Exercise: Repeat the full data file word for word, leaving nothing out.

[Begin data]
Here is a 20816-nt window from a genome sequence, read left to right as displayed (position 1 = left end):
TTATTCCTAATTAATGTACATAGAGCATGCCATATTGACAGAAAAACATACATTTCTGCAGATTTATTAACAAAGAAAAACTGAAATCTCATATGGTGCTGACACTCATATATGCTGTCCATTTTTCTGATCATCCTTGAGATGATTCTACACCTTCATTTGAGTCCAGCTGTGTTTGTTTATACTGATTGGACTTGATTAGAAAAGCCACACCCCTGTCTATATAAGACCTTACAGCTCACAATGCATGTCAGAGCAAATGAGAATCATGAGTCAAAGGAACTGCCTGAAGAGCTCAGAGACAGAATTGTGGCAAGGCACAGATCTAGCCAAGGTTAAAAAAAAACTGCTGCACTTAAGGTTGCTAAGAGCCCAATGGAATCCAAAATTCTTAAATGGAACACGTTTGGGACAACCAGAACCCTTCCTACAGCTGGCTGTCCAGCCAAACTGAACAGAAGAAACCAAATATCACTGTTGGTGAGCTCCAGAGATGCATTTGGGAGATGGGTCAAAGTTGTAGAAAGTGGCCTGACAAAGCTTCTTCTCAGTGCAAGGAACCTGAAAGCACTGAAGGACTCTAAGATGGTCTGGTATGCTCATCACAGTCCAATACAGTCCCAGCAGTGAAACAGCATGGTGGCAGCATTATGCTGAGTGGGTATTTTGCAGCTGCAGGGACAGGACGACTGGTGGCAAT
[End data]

Here is a 20816-nt window from a genome sequence, read left to right as displayed (position 1 = left end):
TTATTCCTAATTAATGTACATAGAGCATGCCATATTGACAGAAAAACATACATTTCTGCAGATTTATTAACAAAGAAAAACTGAAATCTCATATGGTGCTGACACTCATATATGCTGTCCATTTTTCTGATCATCCTTGAGATGATTCTACACCTTCATTTGAGTCCAGCTGTGTTTGTTTATACTGATTGGACTTGATTAGAAAAGCCACACCCCTGTCTATATAAGACCTTACAGCTCACAATGCATGTCAGAGCAAATGAGAATCATGAGTCAAAGGAACTGCCTGAAGAGCTCAGAGACAGAATTGTGGCAAGGCACAGATCTAGCCAAGGTTAAAAAAAAACTGCTGCACTTAAGGTTGCTAAGAGCCCAATGGAATCCAAAATTCTTAAATGGAACACGTTTGGGACAACCAGAACCCTTCCTACAGCTGGCTGTCCAGCCAAACTGAACAGAAGAAACCAAATATCACTGTTGGTGAGCTCCAGAGATGCATTTGGGAGATGGGTCAAAGTTGTAGAAAGTGGCCTGACAAAGCTTCTTCTCAGTGCAAGGAACCTGAAAGCACTGAAGGACTCTAAGATGGTCTGGTATGCTCATCACAGTCCAATACAGTCCCAGCAGTGAAACAGCATGGTGGCAGCATTATGCTGAGTGGGTATTTTGCAGCTGCAGGGACAGGACGACTGGTGGCAAT